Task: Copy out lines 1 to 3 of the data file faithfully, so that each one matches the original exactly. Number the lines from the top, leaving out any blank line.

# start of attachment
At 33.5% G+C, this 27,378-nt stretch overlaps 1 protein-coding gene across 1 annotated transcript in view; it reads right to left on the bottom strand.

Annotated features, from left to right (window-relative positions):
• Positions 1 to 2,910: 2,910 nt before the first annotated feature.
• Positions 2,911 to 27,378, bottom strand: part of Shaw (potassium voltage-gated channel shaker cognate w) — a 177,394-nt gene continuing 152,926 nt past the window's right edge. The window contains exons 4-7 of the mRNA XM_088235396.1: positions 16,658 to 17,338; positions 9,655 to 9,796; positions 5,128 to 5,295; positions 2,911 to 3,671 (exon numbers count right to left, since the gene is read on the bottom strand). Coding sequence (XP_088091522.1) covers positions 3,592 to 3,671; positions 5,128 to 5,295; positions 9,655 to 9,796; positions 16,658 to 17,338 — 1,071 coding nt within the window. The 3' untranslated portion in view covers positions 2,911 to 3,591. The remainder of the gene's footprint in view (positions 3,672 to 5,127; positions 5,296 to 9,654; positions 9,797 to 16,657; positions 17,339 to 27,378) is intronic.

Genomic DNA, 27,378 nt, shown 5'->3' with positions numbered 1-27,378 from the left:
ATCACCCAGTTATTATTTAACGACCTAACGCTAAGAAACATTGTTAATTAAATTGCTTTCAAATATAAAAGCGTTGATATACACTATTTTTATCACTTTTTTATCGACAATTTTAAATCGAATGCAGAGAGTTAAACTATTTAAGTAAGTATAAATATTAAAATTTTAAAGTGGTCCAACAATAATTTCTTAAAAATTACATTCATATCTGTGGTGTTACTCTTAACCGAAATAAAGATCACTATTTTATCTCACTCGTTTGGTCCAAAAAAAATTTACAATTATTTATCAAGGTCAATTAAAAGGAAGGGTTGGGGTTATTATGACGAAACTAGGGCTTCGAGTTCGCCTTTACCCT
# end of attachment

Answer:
At 33.5% G+C, this 27,378-nt stretch overlaps 1 protein-coding gene across 1 annotated transcript in view; it reads right to left on the bottom strand.

Annotated features, from left to right (window-relative positions):
• Positions 1 to 2,910: 2,910 nt before the first annotated feature.